SHOWING MERCY OR A MERCY RECEIVED?
On Lake Street, in the south-metro area of Minneapolis, the work and mission of FOCUS Minnesota, an Orthodox Christian outreach to the urban poor and needy, is confronted daily with the fundamental directives and teachings of our Lord Jesus Christ. FOCUS centers in various cities throughout the US, are engaged in real grassroots Christian outreach to people among us – our brothers and sisters in Christ, our neighbors – who are disadvantaged and needing in ways material, emotional, and spiritual.
In the Gospel of Luke, 10:25-37 we hear the famous story of the Good Samaritan, a parable that Jesus used to answer a question posed to Him by a young man well versed in Jewish law.
An outline of the passage (the Spark Notes version) is as follows:
Mercy suggests a gift of kindness, often unmerited and sometimes unexpected. It is not simply kindness; it is kindness in face of an opportunity to do otherwise. The reason why the Samaritan is called “good” and is described as “showing mercy” is that, as a stranger among the Jews, the Samaritan acted outside of his comfort zone and against his own history and community interest. He showed mercy when in fact he would have been justified to walk on by.Yet he didn’t; and we shouldn’t either.
But the Gospel turns the ‘neighbor’ equation around. All of us tend to identify with the Good Samaritan, thinking ‘aha, so here’s our example – good and kind and magnanimous, overcoming all differences.’ And we start to believe that, in being like the Good Samaritan ourselves, we come from a point of strength – here, let me help you with that. But Jesus Christ turns this around. He doesn’t say that the neighbor is the poor guy bloodied on the road and so we should all be do-gooders to help “our neighbor” No, the neighbor is the one who showed mercy. Before we can go out and save the world with our expansive and self-satisfying “mercy,” we must first understand in our humility that the one who proved neighbor was the one who showed mercy…. upon us. For in fact we too are the ones in need just like the man lying on the road. We must realize we are just as needy and vulnerable as anyone we might serve. If we understand ourselves as being in need of mercy in order to give, only then we can “go and do likewise.”
There is a lot to discuss about service to the urban poor. And I mean specifically service in function of the gospel teachings of Christ. Having spent the last three years involved with an Orthodox outreach to those in need, I can tell you that we’re confronted with the real deal and we find ourselves engaged with authentic urban grassroots community work. The need is overwhelming and constant, and we try to return what we find with love. So the initial or fundamental task is to love on another, to serve and to encounter living icons that are made in the image and according to the likeness of God, just like you and me. So to ‘go and do likewise,’ we will emulate the Samaritan and will perceive in people: You need, you want, you are hurting, you are dirty, you’re sick, you’re drunk, you’re lonely, you scare me…this isn’t in my comfort zone. But when we understand that the neighbor is the one who showed mercy, we will perceive: you are funny, you are sweet, you’re confused, you’re searching, you’re thankful, you’re interested, you’re worried, you’re trying hard…. just like I am.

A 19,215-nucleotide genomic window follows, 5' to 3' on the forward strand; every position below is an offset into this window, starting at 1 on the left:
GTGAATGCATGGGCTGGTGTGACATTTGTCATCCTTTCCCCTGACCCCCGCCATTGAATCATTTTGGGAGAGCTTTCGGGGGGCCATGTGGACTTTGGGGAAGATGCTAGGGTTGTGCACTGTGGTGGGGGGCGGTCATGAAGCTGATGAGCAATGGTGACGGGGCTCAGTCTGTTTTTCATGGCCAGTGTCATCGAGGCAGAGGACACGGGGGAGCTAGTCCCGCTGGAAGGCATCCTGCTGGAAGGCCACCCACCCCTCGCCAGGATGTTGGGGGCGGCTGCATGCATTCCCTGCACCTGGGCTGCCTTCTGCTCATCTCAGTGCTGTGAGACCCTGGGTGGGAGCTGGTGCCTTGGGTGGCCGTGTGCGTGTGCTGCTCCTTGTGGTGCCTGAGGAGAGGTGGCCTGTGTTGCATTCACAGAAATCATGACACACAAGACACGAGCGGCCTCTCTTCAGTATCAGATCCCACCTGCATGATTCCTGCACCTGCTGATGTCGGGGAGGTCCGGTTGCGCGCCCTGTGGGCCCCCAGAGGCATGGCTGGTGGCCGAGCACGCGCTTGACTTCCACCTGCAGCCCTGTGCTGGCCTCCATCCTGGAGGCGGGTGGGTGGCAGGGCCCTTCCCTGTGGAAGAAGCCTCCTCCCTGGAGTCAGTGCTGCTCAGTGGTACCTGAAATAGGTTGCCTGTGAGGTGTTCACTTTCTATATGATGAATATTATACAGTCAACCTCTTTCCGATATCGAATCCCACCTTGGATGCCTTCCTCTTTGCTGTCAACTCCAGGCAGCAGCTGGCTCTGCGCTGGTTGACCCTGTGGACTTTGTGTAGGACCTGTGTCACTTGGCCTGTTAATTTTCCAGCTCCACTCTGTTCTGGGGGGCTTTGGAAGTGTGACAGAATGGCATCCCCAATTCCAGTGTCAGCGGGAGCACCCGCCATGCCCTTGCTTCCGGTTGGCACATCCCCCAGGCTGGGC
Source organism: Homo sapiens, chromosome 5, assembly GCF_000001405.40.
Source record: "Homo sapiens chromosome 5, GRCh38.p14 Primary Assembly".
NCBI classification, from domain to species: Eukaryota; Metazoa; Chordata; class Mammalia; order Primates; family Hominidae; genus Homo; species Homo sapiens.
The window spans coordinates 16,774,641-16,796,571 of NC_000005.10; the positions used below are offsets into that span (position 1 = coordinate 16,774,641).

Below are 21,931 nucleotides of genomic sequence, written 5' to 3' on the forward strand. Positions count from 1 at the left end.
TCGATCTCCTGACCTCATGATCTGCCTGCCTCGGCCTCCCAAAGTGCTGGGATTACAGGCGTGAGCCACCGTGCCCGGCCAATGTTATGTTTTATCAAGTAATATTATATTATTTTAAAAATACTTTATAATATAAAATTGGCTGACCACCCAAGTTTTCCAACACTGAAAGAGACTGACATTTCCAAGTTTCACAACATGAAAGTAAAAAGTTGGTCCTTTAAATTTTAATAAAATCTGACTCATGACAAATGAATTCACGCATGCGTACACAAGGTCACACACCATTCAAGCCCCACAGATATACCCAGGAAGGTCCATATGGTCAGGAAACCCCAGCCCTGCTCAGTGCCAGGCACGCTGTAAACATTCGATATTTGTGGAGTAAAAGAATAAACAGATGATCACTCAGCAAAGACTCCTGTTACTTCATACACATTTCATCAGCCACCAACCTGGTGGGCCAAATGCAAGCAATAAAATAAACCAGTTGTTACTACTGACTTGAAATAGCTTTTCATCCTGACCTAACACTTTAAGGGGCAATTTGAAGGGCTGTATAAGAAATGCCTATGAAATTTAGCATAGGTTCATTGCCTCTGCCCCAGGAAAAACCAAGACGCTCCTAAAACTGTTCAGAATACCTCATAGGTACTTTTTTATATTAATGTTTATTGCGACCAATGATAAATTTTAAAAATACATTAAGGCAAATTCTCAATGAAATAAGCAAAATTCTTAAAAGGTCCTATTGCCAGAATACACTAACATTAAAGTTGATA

We run a food shelf at FOCUS Minnesota on Thursday afternoons. One day a woman came in, Jan, who we see occasionally; she’s been to food shelf a few times, has come for clothing at our free weekly clothes closet and sometimes will come and eat at our Sunday night community meal. It was the typical rush right at 3pm when we open our doors and invariably there’s a line of people waiting for groceries. In the buzz, Jan walks up to the table and we assume she’s here for food. When we ask her for her ID in order to look her up in our file of clients, she fumbles with a piece of paper in her pocket, folds it and quietly just pushes it across the distribution table to one of our volunteers. The volunteer opens the piece of paper and discovers a money order for $25. A little confused he looks at Jan and she says “you helped me when I really needed help, and I know there are others who are in the situation I was in a few weeks ago, so I just want you to use this to buy food for the food shelf so you can help someone else.” She didn’t take food, but smiled and turned and headed for the door. There is no question that Jan could have used the $25, just as there is no question that I would be extremely happy to have an extra or unspoken-for $25 in my wallet. Who is my neighbor? Well clearly it was Jan that day, who showed mercy to FOCUS, or to those in need through us, and we were humbled for we knew that we needed that $25 to help feed the poor. It will be the person who crosses the road for you who is your neighbor.
Eternal life,love, service, mercy,salvation …wow. Showing mercy upon those whom we encounter and who are in need is being obedient to Jesus’ teachings. But living a full life in Christ means taking on the possibilities, even more so the opportunities, to recognize and to receive mercy from others. You can come into this sort of exchange by stretching, flexing, and sticking your neck out so that you may come to understand – and be blown away by – the reality of encountering who your neighbor can be.